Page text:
I told him I had a reward in mind, and we made a list of four or five things that needed to happen.  We posted this list in the hall of our office, along with a picture of this fantastic resort.  The goal was that when those five steps were achieved and our business was stabilized, Curtis could quit his job and come into the business full time.  But equally rewarding to him was that he could also take his wife on an all expense paid trip to stay in this same hotel.  I found a picture of this hotel and drew stick figures of Curtis and his wife staying on the twenty-seventh floor and enjoying the view.  I even added a picture of its world-renowned restaurant because I knew his wife likes to dine at exclusive restaurants.  On the bottom of my artwork, I added a deadline of thirty-five days to earn this reward.  Curtis was salivating, even though we were not sure how this was going to happen.  But we did reach each of our goals, and Curtis and his wife did get to have a fantastic vacation.  And my reward was that I now had him working with me in our business full time.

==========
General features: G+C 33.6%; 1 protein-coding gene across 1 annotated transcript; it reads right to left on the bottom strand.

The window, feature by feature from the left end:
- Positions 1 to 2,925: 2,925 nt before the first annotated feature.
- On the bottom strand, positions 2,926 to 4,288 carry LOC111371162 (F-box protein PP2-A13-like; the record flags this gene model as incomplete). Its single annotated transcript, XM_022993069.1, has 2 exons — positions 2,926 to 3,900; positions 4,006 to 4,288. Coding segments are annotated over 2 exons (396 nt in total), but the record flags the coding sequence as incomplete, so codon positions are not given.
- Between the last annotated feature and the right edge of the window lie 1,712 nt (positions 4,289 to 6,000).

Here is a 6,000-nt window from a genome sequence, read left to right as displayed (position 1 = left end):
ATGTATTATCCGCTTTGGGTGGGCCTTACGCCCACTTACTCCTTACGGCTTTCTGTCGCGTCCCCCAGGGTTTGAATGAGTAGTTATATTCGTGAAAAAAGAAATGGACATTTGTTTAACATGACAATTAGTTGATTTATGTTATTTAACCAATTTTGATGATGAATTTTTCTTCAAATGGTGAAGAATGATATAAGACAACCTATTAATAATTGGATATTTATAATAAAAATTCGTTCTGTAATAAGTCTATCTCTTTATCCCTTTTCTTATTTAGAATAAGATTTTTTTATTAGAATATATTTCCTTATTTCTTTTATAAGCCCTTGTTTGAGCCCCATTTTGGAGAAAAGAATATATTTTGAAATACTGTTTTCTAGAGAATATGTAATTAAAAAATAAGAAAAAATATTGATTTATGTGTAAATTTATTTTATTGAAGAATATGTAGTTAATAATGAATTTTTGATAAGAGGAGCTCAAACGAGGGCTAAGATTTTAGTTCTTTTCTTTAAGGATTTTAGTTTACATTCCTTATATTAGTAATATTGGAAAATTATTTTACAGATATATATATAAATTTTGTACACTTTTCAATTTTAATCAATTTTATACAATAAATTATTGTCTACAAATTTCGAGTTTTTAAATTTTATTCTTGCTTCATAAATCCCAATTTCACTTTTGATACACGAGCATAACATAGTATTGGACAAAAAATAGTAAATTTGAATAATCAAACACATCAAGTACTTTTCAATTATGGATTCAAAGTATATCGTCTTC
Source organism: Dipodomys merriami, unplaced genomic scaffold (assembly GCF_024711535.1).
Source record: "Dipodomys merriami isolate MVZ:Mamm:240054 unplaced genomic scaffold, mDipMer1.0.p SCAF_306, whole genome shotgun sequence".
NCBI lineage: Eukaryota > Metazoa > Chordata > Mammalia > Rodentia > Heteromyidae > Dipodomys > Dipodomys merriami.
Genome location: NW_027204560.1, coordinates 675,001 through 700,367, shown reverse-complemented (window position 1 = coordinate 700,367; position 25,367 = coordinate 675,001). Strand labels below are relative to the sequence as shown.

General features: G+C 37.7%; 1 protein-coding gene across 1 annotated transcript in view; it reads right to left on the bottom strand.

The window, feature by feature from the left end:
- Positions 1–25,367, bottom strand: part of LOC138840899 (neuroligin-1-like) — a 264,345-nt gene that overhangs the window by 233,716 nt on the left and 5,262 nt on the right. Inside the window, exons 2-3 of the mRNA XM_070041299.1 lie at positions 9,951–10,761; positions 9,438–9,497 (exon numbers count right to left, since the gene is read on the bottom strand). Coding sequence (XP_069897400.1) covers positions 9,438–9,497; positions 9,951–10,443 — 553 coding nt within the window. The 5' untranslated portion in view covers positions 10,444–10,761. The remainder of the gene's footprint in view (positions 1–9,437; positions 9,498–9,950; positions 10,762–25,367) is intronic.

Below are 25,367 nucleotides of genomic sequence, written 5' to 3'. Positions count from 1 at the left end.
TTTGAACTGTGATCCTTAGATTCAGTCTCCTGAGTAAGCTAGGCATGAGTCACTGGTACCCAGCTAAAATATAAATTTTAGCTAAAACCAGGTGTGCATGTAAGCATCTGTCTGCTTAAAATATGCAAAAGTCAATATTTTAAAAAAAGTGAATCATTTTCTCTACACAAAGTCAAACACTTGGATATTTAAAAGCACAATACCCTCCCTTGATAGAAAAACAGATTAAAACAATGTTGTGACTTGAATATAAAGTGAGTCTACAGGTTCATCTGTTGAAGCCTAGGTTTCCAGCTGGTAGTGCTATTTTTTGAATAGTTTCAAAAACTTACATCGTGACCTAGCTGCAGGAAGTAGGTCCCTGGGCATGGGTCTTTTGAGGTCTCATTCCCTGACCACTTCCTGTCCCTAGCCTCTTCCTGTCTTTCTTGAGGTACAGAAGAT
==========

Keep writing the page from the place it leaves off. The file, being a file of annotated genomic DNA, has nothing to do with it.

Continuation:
Business Competition To Springboard Entrepreneurial Growth

March 13th, 2012 by Rich Christiansen

 

 

 

Alan E. Hall, champion of entrepreneurs, has joined with Zions Bank and Comcast to create regional business competitions to support, encourage, and strengthen entrepreneurship wherever and whenever it is found. Details of the business competitions will be announced at a press conference on Tuesday, March 13, 2012.  The contests will provide $1,000,000 in cash awards and services  for participating entrepreneurs.


When:

Tuesday, March 13, 2012

11:00 am


Where:

Zions Bank’s Founders Room

One South Main Street, 18th Floor

Salt Lake City, Utah 84133

 

Who:

Alan E. Hall, Founder of Grow America

Scott Anderson, President & CEO of Zions bank

Steve Lindsley, President, Comcast Spotlight

 

The first 2012 competition will take place May 21, 2012. More details here.

Grow America expects thousands of entries and will award prizes in three main areas of focus: